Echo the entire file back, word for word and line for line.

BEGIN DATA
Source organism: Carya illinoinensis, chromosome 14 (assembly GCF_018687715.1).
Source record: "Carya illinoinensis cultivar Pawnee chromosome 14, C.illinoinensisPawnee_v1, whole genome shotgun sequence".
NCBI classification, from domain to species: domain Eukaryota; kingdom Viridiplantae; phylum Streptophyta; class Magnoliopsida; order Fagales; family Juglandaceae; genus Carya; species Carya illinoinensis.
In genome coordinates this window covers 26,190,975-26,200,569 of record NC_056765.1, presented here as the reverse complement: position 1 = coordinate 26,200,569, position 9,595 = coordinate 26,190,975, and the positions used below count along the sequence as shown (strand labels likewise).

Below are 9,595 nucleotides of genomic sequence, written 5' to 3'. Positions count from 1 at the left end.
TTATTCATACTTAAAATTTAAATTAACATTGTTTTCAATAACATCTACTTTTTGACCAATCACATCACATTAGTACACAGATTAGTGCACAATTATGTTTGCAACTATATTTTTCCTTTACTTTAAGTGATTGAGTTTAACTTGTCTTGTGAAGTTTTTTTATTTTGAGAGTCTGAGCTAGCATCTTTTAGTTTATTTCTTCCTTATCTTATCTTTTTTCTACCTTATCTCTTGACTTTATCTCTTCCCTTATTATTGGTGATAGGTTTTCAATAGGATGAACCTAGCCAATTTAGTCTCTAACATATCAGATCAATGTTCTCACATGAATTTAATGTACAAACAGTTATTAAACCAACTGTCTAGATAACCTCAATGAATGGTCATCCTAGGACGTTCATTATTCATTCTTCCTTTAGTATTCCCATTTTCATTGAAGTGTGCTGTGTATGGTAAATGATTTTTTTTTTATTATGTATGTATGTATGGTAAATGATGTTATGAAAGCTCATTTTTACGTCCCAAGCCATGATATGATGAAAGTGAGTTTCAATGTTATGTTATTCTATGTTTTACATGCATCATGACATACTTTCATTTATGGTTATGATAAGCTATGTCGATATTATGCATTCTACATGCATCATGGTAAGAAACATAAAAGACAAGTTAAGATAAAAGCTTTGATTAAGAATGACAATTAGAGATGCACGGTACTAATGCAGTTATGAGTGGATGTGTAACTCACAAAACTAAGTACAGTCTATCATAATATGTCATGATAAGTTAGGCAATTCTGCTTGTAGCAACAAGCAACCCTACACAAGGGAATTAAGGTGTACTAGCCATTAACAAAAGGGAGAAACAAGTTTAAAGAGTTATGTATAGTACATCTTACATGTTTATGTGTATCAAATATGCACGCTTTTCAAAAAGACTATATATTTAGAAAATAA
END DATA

Source organism: Carya illinoinensis, chromosome 14 (assembly GCF_018687715.1).
Source record: "Carya illinoinensis cultivar Pawnee chromosome 14, C.illinoinensisPawnee_v1, whole genome shotgun sequence".
NCBI classification, from domain to species: domain Eukaryota; kingdom Viridiplantae; phylum Streptophyta; class Magnoliopsida; order Fagales; family Juglandaceae; genus Carya; species Carya illinoinensis.
In genome coordinates this window covers 26,190,975-26,200,569 of record NC_056765.1, presented here as the reverse complement: position 1 = coordinate 26,200,569, position 9,595 = coordinate 26,190,975, and the positions used below count along the sequence as shown (strand labels likewise).

Below are 9,595 nucleotides of genomic sequence, written 5' to 3'. Positions count from 1 at the left end.
TTATTCATACTTAAAATTTAAATTAACATTGTTTTCAATAACATCTACTTTTTGACCAATCACATCACATTAGTACACAGATTAGTGCACAATTATGTTTGCAACTATATTTTTCCTTTACTTTAAGTGATTGAGTTTAACTTGTCTTGTGAAGTTTTTTTATTTTGAGAGTCTGAGCTAGCATCTTTTAGTTTATTTCTTCCTTATCTTATCTTTTTTCTACCTTATCTCTTGACTTTATCTCTTCCCTTATTATTGGTGATAGGTTTTCAATAGGATGAACCTAGCCAATTTAGTCTCTAACATATCAGATCAATGTTCTCACATGAATTTAATGTACAAACAGTTATTAAACCAACTGTCTAGATAACCTCAATGAATGGTCATCCTAGGACGTTCATTATTCATTCTTCCTTTAGTATTCCCATTTTCATTGAAGTGTGCTGTGTATGGTAAATGATTTTTTTTTTATTATGTATGTATGTATGGTAAATGATGTTATGAAAGCTCATTTTTACGTCCCAAGCCATGATATGATGAAAGTGAGTTTCAATGTTATGTTATTCTATGTTTTACATGCATCATGACATACTTTCATTTATGGTTATGATAAGCTATGTCGATATTATGCATTCTACATGCATCATGGTAAGAAACATAAAAGACAAGTTAAGATAAAAGCTTTGATTAAGAATGACAATTAGAGATGCACGGTACTAATGCAGTTATGAGTGGATGTGTAACTCACAAAACTAAGTACAGTCTATCATAATATGTCATGATAAGTTAGGCAATTCTGCTTGTAGCAACAAGCAACCCTACACAAGGGAATTAAGGTGTACTAGCCATTAACAAAAGGGAGAAACAAGTTTAAAGAGTTATGTATAGTACATCTTACATGTTTATGTGTATCAAATATGCACGCTTTTCAAAAAGACTATATATTTAGAAAATAA